Attack the Atheist While He’s Down!

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In a well-designed video game, a boss villain will require various strategies to defeat. You have to weaken his armor or navigate certain attacks before you can get your hit in. You may have heard that Christopher Hitchens, outspoken challenger of religion, was recently diagnosed with esophageal cancer. It seems like Christians are only too eager to attack Hitchens while he’s down.

Religion is one big self-fulfilling prophesy. You never hear people say that “God has a plan” for them that doesn’t happen to coincide with their own interests. So, when you have someone like Hitchens intent on disrupting the delusional self-affirmation, the apologists’ attempts to overcompensate become that much more obvious.

The first attempt at reaffirmation comes from an article on OneNewsNow about a new book by Peter Hitchens—Christopher’s brother—called The Rage Against God. This is an attempt to downplay anything Christopher Hitchens has ever stood for by saying well, he can’t be that great if his own brother disagrees with him. Peter is one of those turncoats he thinks he has authority to speak on atheism because he’s (apparently) an ex-atheist.

It’s evident from the excerpts in this article that P. Hitchens doesn’t have the courage of his convictions. He was too scared of judgment that he fell back into delusion. For example, he suggests that Virginia Woolf’s “passionate” disdain for T. S. Eliot’s belief in God is actually just fear that Eliot might be right. See what you want to see, I guess.

P. Hitchens is really afraid that “the dissolution of Christian education is a real possibility.” I don’t see what the problem with that is. But to defend his fear, he trots out the same old malarkey about morals:

In retrospect at least, he’d begun to sense a direct correlation between the absence of faith and the absence of basic human civility.  He’d also begun to see clear evidence of what he calls “the fallen nature of man, and his inability to achieve perfection,” in places where “man set himself up to replace God with the state.”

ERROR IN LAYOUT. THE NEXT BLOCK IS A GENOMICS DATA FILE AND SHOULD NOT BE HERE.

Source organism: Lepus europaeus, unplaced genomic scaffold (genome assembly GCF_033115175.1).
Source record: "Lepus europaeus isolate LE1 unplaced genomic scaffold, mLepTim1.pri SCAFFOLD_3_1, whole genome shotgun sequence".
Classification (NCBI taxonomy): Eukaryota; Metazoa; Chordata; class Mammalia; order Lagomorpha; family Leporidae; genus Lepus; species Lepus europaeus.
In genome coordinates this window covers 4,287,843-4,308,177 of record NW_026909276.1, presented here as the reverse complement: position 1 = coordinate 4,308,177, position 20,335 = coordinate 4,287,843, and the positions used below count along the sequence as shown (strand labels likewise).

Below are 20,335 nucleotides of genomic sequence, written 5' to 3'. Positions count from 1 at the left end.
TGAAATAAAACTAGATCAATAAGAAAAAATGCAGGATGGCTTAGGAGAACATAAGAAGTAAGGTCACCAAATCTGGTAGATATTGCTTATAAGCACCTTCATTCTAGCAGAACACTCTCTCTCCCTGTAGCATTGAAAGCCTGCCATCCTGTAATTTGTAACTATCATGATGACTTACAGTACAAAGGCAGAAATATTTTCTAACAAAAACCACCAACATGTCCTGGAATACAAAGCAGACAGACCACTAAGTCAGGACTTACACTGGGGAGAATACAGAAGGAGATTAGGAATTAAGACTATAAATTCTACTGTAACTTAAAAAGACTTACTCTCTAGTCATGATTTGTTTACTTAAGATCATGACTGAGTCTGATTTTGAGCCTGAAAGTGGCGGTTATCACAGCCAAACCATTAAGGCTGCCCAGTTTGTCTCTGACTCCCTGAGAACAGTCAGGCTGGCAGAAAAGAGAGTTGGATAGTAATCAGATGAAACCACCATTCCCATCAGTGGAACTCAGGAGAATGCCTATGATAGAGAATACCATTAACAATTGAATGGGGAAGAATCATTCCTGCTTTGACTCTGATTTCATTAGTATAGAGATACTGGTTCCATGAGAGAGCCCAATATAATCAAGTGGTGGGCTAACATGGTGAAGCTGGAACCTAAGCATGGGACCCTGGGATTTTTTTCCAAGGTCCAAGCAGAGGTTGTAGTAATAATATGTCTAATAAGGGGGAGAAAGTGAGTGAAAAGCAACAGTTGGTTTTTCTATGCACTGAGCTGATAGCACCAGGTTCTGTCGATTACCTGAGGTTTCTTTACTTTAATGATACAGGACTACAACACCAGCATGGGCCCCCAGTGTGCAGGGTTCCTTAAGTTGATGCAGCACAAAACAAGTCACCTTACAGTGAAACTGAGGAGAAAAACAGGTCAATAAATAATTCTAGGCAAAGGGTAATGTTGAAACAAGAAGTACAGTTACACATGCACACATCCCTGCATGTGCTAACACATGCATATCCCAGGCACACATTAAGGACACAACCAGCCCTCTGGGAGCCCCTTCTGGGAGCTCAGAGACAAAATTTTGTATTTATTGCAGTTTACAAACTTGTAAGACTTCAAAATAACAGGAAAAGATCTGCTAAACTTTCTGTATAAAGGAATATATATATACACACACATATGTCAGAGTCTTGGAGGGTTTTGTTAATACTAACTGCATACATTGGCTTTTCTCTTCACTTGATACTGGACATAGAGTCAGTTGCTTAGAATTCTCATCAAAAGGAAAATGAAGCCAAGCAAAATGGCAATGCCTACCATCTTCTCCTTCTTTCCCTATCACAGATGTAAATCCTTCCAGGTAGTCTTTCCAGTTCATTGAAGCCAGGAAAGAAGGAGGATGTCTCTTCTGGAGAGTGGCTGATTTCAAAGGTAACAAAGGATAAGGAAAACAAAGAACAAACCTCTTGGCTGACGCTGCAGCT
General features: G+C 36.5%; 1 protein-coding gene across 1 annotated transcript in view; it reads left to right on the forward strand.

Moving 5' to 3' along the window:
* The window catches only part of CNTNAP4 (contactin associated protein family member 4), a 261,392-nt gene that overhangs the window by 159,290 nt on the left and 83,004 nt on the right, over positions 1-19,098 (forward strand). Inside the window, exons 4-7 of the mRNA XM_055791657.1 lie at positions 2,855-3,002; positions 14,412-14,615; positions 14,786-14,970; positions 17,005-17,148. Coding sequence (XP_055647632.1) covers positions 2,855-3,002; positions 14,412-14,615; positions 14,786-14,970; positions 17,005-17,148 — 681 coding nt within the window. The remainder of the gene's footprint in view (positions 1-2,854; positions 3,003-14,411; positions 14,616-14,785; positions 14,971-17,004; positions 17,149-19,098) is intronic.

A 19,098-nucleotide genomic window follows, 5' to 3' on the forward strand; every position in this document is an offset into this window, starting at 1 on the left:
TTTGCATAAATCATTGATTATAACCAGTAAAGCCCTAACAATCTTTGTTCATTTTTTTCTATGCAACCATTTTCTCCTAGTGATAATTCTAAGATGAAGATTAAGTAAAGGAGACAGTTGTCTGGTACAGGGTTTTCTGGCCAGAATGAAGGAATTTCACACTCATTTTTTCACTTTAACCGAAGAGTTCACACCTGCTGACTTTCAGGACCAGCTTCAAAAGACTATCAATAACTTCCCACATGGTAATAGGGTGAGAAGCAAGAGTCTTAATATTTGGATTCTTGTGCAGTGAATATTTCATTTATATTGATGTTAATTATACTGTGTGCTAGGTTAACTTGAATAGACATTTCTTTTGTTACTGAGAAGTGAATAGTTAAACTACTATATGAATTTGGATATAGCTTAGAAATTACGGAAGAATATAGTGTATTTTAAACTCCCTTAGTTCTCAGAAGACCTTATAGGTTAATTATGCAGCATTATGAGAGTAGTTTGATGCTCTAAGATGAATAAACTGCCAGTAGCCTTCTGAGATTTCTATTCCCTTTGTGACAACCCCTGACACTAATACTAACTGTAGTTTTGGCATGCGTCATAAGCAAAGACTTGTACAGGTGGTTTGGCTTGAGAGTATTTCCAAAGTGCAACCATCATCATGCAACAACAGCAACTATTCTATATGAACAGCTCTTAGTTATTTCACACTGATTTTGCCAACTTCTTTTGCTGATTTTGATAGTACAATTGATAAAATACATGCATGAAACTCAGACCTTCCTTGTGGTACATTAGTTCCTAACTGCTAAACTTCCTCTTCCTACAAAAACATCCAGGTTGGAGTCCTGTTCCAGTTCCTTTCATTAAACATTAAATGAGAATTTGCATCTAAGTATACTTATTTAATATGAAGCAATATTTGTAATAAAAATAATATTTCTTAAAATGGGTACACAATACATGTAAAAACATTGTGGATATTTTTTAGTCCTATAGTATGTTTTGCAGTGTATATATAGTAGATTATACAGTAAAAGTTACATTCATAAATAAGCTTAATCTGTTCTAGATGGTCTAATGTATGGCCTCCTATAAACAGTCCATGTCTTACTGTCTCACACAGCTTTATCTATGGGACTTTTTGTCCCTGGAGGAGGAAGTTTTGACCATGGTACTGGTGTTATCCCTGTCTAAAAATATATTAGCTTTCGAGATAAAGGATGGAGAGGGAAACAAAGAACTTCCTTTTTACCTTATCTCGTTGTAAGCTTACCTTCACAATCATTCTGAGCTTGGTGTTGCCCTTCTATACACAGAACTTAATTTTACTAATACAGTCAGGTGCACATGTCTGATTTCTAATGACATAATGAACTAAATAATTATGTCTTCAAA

Apparently he’s behind on his reading about the effects of secularism. And there’s never been a case of the faithful failing at basic human civility.

Oh, that reminds me of the Catholic Church! Check out this potshot CNN let Chicago’s not-so-Reverent Robert Barron take at Christopher Hitchens. It’s a whole column about encouraging prayer for an ailing atheist. This can’t be good.

Barron is a strategist, and he starts his piece with lots of exposition about just who this Christopher Hitchens guy is. Then he starts talking about how Hitchens likes the work of Bob Dylan and Evelyn Waugh. He uses this to make quite a stretch that leads (finally) into his offensive and diminutive thesis:

I confess I began to wonder whether, despite his brassy atheism, Mr. Hitchens didn’t have a good deal of sensitivity to things religious.

Apparently NSR Barron has the authority to speak on behalf of God’s motives for afflicting Hitchens with cancer:

Hitchens’ disease is indeed ingredient in God’s providence, since at the very least it was permitted by the one whose wisdom “stretches from end to end mightily.”